Usher’s Halftime Show: An Ode to the Southern Black Experience

He followed Jay-Z’s advice and did it for the culture

Raven J. James

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From left: Ludacris, Usher, and Lil Jon

The anticipation was great. For weeks fans gathered and predicted the set list; everything from which hits would be selected, to who would make a guest appearance, to the order of the tracks. Millions tuned in, excitedly singing and dancing along to what, for many of us, is like a soundtrack of our lives. And with 30 years of experience under his belt, Usher’s performance may have single-handedly solved the generation wars between Gen X, Millenials, and Gen Z (at least for 13 minutes).

While there were clear elements that paid homage to his recently wrapped Las Vegas residency, such as the plethora of showgirls, and Cirque du Soleil-style acrobatic performers, there is no mistake in saying that Usher’s halftime performance was an Ode to Blackness. During his interview with Gayle King, the R&B powerhouse mentions advice that was given to him by Jay-Z:

“I want you to play the ones that we love, that we know you for. Give ’em the moments that they, you know, look forward to seeing,’” like, ‘Go for the culture.’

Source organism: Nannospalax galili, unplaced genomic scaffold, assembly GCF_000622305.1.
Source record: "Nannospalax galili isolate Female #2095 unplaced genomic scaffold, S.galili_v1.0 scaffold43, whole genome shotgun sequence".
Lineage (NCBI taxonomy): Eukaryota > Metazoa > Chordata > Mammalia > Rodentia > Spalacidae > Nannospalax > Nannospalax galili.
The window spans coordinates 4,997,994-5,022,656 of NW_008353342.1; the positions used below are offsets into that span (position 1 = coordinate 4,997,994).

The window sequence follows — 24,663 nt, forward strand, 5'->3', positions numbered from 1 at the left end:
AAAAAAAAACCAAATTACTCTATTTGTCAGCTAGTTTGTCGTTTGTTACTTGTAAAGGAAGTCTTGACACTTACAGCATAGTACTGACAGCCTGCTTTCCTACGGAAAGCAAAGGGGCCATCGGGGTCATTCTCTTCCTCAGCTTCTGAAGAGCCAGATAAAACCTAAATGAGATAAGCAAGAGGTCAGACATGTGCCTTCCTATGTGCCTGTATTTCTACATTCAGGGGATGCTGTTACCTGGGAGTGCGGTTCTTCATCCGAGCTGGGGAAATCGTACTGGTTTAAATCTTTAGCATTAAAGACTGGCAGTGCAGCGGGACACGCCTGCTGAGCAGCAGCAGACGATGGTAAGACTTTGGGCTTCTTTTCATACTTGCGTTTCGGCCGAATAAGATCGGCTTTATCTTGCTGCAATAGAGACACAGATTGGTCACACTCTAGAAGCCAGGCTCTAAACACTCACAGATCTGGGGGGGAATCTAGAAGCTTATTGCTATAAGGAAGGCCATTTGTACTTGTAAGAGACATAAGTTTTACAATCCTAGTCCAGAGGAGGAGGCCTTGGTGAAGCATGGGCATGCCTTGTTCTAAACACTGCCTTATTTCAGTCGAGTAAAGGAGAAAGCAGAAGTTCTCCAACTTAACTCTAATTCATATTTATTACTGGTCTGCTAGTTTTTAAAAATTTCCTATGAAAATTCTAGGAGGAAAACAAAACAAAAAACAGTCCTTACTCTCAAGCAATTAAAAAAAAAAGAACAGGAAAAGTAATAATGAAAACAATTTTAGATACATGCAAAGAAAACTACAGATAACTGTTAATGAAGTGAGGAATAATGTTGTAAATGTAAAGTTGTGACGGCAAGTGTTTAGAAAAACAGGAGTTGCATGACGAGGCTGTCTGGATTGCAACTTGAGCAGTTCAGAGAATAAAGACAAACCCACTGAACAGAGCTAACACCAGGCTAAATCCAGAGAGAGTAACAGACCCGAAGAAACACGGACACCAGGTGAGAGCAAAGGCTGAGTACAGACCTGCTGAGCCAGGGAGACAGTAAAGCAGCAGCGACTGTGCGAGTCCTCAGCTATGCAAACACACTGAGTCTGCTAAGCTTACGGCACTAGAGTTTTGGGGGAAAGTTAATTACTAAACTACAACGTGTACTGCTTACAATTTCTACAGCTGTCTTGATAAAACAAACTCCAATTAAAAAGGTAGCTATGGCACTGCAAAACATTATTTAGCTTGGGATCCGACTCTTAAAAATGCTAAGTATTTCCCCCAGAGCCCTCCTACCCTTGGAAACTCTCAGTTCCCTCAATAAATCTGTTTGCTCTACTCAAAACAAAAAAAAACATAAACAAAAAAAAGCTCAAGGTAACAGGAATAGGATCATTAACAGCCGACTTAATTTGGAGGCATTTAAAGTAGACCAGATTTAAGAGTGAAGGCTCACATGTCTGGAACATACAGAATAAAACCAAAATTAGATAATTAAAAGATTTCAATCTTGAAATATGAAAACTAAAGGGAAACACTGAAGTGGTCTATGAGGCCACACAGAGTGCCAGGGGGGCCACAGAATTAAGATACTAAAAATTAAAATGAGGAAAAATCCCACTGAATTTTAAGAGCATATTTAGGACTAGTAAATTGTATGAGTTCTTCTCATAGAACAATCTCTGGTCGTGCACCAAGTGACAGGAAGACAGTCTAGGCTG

HBCU High-Step Marching Bands

The first thing that has to be addressed is the high-step marching band featured in the performance. This was none other than the Jackson State University’s Sonic Boom of the South, and this performance is arguably their biggest stage so far. In November 2023, students were chosen to join Usher during the Super Bowl halftime show, and band members spent the last 10 days in Las Vegas preparing for the stunning performance.

Ethan Miller / Getty Images

If the name sounds familiar to you, it’s because just recently the band performed during Tabitha Brown’s book tour. They also performed at the 2021 Inauguration Parade, as well as several NFL games in the past. The history of the modern HBCU marching band style, however, dates back to 1946 with the creation of the Marching 100 at Florida A&M College. Other schools had military-style field bands prior to the Marching 100. Dr. William P. Foster, the band’s founder, and…

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Raven J. James

Writer | Entrepreneur | Blogger | Dreamer | Pro-Oxford Comma; Feel free to check out my blog at www.serendipityandsuch.com